SARS-CoV-2-mRNA Booster Vaccination Reverses Non-Responsiveness and Early Antibody Waning in Immunocompromised Patients - A Phase Four Study Comparing Immune Responses in Patients With Solid Cancers, Multiple Myeloma and Inflammatory Bowel Disease

Front Immunol. 2022 May 12;13:889138. doi: 10.3389/fimmu.2022.889138. eCollection 2022.

Abstract

Background: Individuals with secondary immunodeficiencies belong to the most vulnerable groups to succumb to COVID-19 and thus are prioritized for SARS-CoV-2 vaccination. However, knowledge about the persistence and anamnestic responses following SARS-CoV-2-mRNA vaccinations is limited in these patients.

Methods: In a prospective, open-label, phase four trial we analyzed S1-specific IgG, neutralizing antibodies and cytokine responses in previously non-infected patients with cancer or autoimmune disease during primary mRNA vaccination and up to one month after booster.

Results: 263 patients with solid tumors (SOT, n=63), multiple myeloma (MM, n=70), inflammatory bowel diseases (IBD, n=130) and 66 controls were analyzed. One month after the two-dose primary vaccination the highest non-responder rate was associated with lower CD19+ B-cell counts and was found in MM patients (17%). S1-specific IgG levels correlated with IL-2 and IFN-γ responses in controls and IBD patients, but not in cancer patients. Six months after the second dose, 18% of patients with MM, 10% with SOT and 4% with IBD became seronegative; no one from the control group became negative. However, in IBD patients treated with TNF-α inhibitors, antibody levels declined more rapidly than in controls. Overall, vaccination with mRNA-1273 led to higher antibody levels than with BNT162b2. Importantly, booster vaccination increased antibody levels >8-fold in seroresponders and induced anamnestic responses even in those with undetectable pre-booster antibody levels. Nevertheless, in IBD patients with TNF-α inhibitors even after booster vaccination, antibody levels were lower than in untreated IBD patients and controls.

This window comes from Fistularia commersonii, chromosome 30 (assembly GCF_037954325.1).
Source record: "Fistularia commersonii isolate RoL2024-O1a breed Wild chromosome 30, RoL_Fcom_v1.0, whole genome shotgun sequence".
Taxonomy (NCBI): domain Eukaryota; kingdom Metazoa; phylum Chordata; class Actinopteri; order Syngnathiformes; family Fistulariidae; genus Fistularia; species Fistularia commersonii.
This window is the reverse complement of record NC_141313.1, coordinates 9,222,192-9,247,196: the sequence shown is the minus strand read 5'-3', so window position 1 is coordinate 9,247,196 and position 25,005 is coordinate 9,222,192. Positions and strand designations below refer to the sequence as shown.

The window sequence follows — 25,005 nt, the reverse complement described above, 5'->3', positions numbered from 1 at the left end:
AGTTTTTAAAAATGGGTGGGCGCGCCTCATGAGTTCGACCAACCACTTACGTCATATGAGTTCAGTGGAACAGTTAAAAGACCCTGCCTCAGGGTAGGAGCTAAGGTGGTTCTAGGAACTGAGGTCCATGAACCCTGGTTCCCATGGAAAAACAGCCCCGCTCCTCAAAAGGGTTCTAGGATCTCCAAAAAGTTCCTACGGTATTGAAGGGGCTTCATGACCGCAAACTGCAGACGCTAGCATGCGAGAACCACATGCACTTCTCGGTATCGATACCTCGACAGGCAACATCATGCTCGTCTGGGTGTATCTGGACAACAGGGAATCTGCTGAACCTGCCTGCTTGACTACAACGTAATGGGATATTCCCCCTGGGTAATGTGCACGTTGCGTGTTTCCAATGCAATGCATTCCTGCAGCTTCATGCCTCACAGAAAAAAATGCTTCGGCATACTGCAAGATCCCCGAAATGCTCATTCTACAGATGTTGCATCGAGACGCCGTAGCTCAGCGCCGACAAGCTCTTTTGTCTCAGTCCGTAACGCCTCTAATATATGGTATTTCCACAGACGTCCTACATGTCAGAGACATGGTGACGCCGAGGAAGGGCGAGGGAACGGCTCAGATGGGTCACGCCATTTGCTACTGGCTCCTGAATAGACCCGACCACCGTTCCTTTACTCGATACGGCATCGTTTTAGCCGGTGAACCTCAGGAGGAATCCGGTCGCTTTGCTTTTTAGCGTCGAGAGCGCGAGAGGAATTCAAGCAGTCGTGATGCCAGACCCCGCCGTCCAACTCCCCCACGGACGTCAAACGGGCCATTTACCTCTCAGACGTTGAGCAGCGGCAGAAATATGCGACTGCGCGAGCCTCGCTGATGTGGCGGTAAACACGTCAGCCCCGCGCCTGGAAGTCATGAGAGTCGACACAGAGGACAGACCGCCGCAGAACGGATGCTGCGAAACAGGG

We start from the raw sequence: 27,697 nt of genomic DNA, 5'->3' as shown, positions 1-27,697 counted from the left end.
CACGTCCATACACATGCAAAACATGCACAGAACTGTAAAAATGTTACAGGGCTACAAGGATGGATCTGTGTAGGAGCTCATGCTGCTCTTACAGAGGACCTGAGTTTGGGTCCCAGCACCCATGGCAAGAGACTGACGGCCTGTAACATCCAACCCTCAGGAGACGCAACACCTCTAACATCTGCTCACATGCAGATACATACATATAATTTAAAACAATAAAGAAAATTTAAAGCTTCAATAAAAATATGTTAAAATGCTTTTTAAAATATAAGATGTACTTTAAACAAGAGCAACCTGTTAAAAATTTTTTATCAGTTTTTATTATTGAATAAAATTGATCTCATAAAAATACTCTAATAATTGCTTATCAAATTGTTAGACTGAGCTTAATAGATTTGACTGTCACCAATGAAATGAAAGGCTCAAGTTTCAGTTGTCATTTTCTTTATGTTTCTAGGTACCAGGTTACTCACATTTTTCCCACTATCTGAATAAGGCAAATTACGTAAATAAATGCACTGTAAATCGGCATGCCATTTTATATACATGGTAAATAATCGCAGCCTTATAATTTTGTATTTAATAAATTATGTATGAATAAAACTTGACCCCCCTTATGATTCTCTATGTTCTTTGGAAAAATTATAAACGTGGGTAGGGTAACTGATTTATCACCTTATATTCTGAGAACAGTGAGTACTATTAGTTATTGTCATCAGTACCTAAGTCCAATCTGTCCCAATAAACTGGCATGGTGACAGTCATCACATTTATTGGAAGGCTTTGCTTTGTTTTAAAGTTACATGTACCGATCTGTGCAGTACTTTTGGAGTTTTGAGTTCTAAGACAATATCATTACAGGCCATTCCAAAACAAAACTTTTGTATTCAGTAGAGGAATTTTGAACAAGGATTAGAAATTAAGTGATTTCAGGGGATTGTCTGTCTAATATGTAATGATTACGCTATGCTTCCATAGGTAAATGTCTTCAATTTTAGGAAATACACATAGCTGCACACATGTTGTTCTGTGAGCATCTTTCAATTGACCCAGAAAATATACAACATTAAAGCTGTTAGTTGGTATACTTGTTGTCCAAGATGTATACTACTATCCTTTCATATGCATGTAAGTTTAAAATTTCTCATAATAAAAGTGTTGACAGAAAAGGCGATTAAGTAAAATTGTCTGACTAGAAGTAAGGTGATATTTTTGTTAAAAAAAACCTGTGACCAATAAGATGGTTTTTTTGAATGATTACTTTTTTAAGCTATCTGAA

Conclusion: Immunomonitoring of vaccine-specific antibody and cellular responses seems advisable to identify vaccination failures and consequently establishing personalized vaccination schedules, including shorter booster intervals, and helps to improve vaccine effectiveness in all patients with secondary immunodeficiencies.

Trial registration: EudraCT Number: 2021-000291-11.

Keywords: SARS-CoV-2 mRNA vaccination; anamnestic vaccine-specific response; antibody testing; booster vaccination; humoral and cellular vaccine-specific responses; patients under immunosuppression/immunomodulation; waning of immune responses.

Publication types

  • Clinical Trial, Phase IV
  • Research Support, Non-U.S. Gov't

MeSH terms

  • BNT162 Vaccine
  • COVID-19 Vaccines
  • COVID-19* / prevention & control
  • Humans
  • Immunization, Secondary
  • Immunocompromised Host
  • Immunoglobulin G
  • Immunologic Memory
  • Inflammatory Bowel Diseases*
  • Multiple Myeloma* / therapy
  • Prospective Studies
  • RNA, Messenger
  • SARS-CoV-2
  • Tumor Necrosis Factor-alpha
  • Vaccination

Substances

  • COVID-19 Vaccines
  • Immunoglobulin G
  • RNA, Messenger
  • Tumor Necrosis Factor-alpha
  • BNT162 Vaccine